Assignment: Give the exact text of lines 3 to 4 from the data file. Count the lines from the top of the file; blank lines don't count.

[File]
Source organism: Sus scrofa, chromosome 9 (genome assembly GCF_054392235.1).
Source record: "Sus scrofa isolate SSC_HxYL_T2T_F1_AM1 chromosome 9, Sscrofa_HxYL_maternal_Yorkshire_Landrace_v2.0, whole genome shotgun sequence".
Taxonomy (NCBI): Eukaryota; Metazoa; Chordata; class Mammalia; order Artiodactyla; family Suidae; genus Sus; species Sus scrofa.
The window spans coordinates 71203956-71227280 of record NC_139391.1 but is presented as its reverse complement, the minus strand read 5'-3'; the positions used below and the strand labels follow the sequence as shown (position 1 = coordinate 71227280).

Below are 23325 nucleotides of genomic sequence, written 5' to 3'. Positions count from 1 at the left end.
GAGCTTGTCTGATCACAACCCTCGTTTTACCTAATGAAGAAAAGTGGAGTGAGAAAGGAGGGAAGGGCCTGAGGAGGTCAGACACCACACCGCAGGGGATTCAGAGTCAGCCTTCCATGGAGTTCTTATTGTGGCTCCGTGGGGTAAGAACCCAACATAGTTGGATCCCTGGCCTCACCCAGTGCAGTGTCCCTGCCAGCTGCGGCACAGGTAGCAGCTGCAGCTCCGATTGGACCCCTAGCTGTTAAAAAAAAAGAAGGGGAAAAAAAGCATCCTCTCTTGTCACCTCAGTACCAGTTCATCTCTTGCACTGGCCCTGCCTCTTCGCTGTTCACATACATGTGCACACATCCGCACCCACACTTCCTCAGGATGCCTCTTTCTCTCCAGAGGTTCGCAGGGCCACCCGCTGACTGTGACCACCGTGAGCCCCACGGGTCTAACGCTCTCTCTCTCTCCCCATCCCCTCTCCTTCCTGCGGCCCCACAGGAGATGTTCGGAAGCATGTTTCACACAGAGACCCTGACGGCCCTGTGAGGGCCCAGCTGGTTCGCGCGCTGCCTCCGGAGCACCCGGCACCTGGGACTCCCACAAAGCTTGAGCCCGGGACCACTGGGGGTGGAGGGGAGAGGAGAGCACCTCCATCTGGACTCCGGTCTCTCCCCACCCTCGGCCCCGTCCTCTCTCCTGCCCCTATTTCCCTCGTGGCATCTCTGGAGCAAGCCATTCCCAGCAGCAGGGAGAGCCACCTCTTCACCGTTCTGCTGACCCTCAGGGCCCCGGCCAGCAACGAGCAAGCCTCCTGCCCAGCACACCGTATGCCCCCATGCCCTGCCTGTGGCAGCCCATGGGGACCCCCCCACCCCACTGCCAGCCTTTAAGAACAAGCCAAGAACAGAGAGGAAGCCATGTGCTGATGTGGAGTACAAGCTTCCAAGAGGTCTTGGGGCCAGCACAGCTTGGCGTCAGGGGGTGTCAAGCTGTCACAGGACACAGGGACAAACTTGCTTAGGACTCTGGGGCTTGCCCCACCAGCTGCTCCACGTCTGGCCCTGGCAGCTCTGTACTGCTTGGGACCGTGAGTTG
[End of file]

Taxonomy (NCBI): Eukaryota; Metazoa; Chordata; class Mammalia; order Artiodactyla; family Suidae; genus Sus; species Sus scrofa.
The window spans coordinates 71203956-71227280 of record NC_139391.1 but is presented as its reverse complement, the minus strand read 5'-3'; the positions used below and the strand labels follow the sequence as shown (position 1 = coordinate 71227280).